Please disregard the typical specifications for an industrial sewing motor drive, that I placed above. Look below instead:

This is what a typical motor with belt on a vintage sewing machine looks like. The typical V-belt gearing will be about 1:3.5:

It will be easiest to be able to mount a motor in a similar way. The sewing machine often have a cover, so you can transport it or store it away, when you do not use it. Therefore you do not like the motor with drive to be too big. But if necessary, there is other solutions to make the gearing different, it just takes more effort. With the brushed DC motor I soon will get, I shall use a gearing of 1:10 with a timing belt. Some new machines also got solutions, with a motor connected directly to the main shaft of the sewing machine.

I will now make some speed and torque specifications, and they are for the main flywheel shaft of the sewing machine. With a gearing to motor you will have to convert accordingly for motor torque and speed.

High speed:
Max speed: 2000 rpm
Max shaft mechanical power: 140 W
Shaft torque is then: 0.7 Nm

Low speed:
Lowest speed shall be below: 8 rpm
Max mean torque at low speed: 1.2 Nm (25 % duty cycle)
Short term torque at low speed: 3.5 Nm

At low speed, the needed torque vary a lot in the sewing cycle. Therefore a fast speed control is needed there. Speed control is no problem at high speeds. This is what a hard point in the sewing cycle looks like:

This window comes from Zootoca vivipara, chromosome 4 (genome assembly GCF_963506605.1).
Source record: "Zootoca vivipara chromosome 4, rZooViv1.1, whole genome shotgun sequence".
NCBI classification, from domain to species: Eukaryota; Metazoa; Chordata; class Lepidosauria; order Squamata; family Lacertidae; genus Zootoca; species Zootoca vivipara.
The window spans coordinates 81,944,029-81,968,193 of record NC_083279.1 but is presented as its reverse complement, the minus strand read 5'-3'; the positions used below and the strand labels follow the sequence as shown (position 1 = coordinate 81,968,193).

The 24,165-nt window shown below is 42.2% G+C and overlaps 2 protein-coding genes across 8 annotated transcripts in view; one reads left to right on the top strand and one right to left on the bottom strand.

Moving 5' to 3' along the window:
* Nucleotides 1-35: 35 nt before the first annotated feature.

The motor is expected to heat up, when it needs to deliver the short term torque, but the torque is only required within a very little part of the time. The 1.2 Nm mean torque given above is not supposed to be a torque needed 100% of time, because most of the time you do something else than have the machine sew. I think that 25 % of time with 1.2 Nm would be normal for thermal considerations. But some temperatur evaluation or measurement of temperature might also be in order.

You need to provide a controlable speed in the full speed range of 8 rpm to 2000 rpm. When you start sewing, it is important that the motor do not jump start. It is actually prefered to have a little audio indication before the motor starts to turn, because then you are preparred. However the general audio noise from the motor should be nice and not annoying. It is good when the audio indicate something about torque and speed, because it is actually a good and fast feed back to the user of the sewing machine. But this is no rquirement.

I prefer to use a 24 VDC supply for power, but it is no requirement.


  1. I consider the right technical term for the motors in question is like this: